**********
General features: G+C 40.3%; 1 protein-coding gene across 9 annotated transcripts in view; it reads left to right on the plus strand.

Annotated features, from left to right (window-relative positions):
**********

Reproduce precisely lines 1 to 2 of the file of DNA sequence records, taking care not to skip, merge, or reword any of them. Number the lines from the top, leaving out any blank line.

General features: G+C 40.3%; 1 protein-coding gene across 9 annotated transcripts in view; it reads left to right on the plus strand.

Annotated features, from left to right (window-relative positions):